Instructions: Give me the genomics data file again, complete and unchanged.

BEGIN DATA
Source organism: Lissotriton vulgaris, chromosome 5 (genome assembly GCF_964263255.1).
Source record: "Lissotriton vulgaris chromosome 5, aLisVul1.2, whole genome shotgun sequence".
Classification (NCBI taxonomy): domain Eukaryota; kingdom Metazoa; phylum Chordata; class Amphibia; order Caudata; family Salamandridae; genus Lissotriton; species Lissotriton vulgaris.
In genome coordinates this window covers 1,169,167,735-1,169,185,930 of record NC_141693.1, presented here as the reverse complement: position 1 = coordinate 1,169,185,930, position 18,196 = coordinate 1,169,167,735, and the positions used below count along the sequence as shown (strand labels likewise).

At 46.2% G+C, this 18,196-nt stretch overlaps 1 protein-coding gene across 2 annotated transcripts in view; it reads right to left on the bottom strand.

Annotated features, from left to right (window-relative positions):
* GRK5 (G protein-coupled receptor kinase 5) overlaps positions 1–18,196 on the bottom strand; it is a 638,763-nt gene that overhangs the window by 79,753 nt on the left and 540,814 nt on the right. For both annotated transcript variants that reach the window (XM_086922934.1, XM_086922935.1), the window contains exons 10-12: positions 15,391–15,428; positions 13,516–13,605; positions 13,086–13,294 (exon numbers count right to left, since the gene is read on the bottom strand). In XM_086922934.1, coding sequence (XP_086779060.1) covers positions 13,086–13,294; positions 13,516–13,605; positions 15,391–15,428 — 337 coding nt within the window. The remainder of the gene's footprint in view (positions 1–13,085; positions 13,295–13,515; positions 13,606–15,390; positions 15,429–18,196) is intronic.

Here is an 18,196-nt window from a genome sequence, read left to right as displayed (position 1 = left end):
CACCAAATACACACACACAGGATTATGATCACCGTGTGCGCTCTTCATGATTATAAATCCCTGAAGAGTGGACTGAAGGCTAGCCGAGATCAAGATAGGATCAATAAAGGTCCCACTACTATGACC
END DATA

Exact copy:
Source organism: Lissotriton vulgaris, chromosome 5 (genome assembly GCF_964263255.1).
Source record: "Lissotriton vulgaris chromosome 5, aLisVul1.2, whole genome shotgun sequence".
Classification (NCBI taxonomy): domain Eukaryota; kingdom Metazoa; phylum Chordata; class Amphibia; order Caudata; family Salamandridae; genus Lissotriton; species Lissotriton vulgaris.
In genome coordinates this window covers 1,169,167,735-1,169,185,930 of record NC_141693.1, presented here as the reverse complement: position 1 = coordinate 1,169,185,930, position 18,196 = coordinate 1,169,167,735, and the positions used below count along the sequence as shown (strand labels likewise).

At 46.2% G+C, this 18,196-nt stretch overlaps 1 protein-coding gene across 2 annotated transcripts in view; it reads right to left on the bottom strand.

Annotated features, from left to right (window-relative positions):
* GRK5 (G protein-coupled receptor kinase 5) overlaps positions 1–18,196 on the bottom strand; it is a 638,763-nt gene that overhangs the window by 79,753 nt on the left and 540,814 nt on the right. For both annotated transcript variants that reach the window (XM_086922934.1, XM_086922935.1), the window contains exons 10-12: positions 15,391–15,428; positions 13,516–13,605; positions 13,086–13,294 (exon numbers count right to left, since the gene is read on the bottom strand). In XM_086922934.1, coding sequence (XP_086779060.1) covers positions 13,086–13,294; positions 13,516–13,605; positions 15,391–15,428 — 337 coding nt within the window. The remainder of the gene's footprint in view (positions 1–13,085; positions 13,295–13,515; positions 13,606–15,390; positions 15,429–18,196) is intronic.

Here is an 18,196-nt window from a genome sequence, read left to right as displayed (position 1 = left end):
CACCAAATACACACACACAGGATTATGATCACCGTGTGCGCTCTTCATGATTATAAATCCCTGAAGAGTGGACTGAAGGCTAGCCGAGATCAAGATAGGATCAATAAAGGTCCCACTACTATGACC